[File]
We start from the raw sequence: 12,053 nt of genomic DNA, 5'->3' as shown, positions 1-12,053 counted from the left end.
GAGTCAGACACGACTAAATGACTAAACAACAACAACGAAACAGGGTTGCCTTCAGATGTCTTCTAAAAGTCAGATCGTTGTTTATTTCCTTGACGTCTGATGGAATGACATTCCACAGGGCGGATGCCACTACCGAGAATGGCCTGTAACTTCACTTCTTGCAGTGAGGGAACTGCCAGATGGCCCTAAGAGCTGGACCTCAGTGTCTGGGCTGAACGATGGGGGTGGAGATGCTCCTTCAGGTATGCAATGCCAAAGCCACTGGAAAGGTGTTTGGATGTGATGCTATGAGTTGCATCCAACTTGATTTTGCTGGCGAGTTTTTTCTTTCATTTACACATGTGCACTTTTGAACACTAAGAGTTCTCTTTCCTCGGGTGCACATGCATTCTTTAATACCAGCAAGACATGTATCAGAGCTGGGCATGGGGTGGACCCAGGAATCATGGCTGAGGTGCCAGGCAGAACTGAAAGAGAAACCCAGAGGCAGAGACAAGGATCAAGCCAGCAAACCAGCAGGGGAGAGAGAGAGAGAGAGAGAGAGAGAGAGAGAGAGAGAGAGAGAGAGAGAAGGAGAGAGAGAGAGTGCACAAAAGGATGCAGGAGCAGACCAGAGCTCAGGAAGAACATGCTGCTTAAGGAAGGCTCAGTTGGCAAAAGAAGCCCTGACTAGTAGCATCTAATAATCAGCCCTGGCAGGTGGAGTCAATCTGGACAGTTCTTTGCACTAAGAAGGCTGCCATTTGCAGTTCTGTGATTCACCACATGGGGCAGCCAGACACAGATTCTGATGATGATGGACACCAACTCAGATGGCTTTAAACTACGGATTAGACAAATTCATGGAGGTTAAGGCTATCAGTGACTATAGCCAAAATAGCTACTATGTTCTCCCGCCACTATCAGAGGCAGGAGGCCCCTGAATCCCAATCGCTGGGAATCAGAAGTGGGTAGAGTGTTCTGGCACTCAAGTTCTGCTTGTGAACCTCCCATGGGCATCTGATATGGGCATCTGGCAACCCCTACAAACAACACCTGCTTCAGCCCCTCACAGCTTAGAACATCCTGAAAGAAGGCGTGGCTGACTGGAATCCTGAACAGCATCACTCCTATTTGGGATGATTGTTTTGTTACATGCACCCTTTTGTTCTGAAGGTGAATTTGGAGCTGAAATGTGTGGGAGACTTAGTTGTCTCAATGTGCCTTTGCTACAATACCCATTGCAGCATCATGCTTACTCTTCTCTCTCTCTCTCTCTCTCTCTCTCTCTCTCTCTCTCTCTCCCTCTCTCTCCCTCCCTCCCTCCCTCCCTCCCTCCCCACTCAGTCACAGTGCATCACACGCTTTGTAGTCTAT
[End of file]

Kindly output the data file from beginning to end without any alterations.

We start from the raw sequence: 12,053 nt of genomic DNA, 5'->3' as shown, positions 1-12,053 counted from the left end.
GAGTCAGACACGACTAAATGACTAAACAACAACAACGAAACAGGGTTGCCTTCAGATGTCTTCTAAAAGTCAGATCGTTGTTTATTTCCTTGACGTCTGATGGAATGACATTCCACAGGGCGGATGCCACTACCGAGAATGGCCTGTAACTTCACTTCTTGCAGTGAGGGAACTGCCAGATGGCCCTAAGAGCTGGACCTCAGTGTCTGGGCTGAACGATGGGGGTGGAGATGCTCCTTCAGGTATGCAATGCCAAAGCCACTGGAAAGGTGTTTGGATGTGATGCTATGAGTTGCATCCAACTTGATTTTGCTGGCGAGTTTTTTCTTTCATTTACACATGTGCACTTTTGAACACTAAGAGTTCTCTTTCCTCGGGTGCACATGCATTCTTTAATACCAGCAAGACATGTATCAGAGCTGGGCATGGGGTGGACCCAGGAATCATGGCTGAGGTGCCAGGCAGAACTGAAAGAGAAACCCAGAGGCAGAGACAAGGATCAAGCCAGCAAACCAGCAGGGGAGAGAGAGAGAGAGAGAGAGAGAGAGAGAGAGAGAGAGAGAGAGAGAGAAGGAGAGAGAGAGAGTGCACAAAAGGATGCAGGAGCAGACCAGAGCTCAGGAAGAACATGCTGCTTAAGGAAGGCTCAGTTGGCAAAAGAAGCCCTGACTAGTAGCATCTAATAATCAGCCCTGGCAGGTGGAGTCAATCTGGACAGTTCTTTGCACTAAGAAGGCTGCCATTTGCAGTTCTGTGATTCACCACATGGGGCAGCCAGACACAGATTCTGATGATGATGGACACCAACTCAGATGGCTTTAAACTACGGATTAGACAAATTCATGGAGGTTAAGGCTATCAGTGACTATAGCCAAAATAGCTACTATGTTCTCCCGCCACTATCAGAGGCAGGAGGCCCCTGAATCCCAATCGCTGGGAATCAGAAGTGGGTAGAGTGTTCTGGCACTCAAGTTCTGCTTGTGAACCTCCCATGGGCATCTGATATGGGCATCTGGCAACCCCTACAAACAACACCTGCTTCAGCCCCTCACAGCTTAGAACATCCTGAAAGAAGGCGTGGCTGACTGGAATCCTGAACAGCATCACTCCTATTTGGGATGATTGTTTTGTTACATGCACCCTTTTGTTCTGAAGGTGAATTTGGAGCTGAAATGTGTGGGAGACTTAGTTGTCTCAATGTGCCTTTGCTACAATACCCATTGCAGCATCATGCTTACTCTTCTCTCTCTCTCTCTCTCTCTCTCTCTCTCTCTCTCTCTCTCCCTCTCTCTCCCTCCCTCCCTCCCTCCCTCCCTCCCCACTCAGTCACAGTGCATCACACGCTTTGTAGTCTAT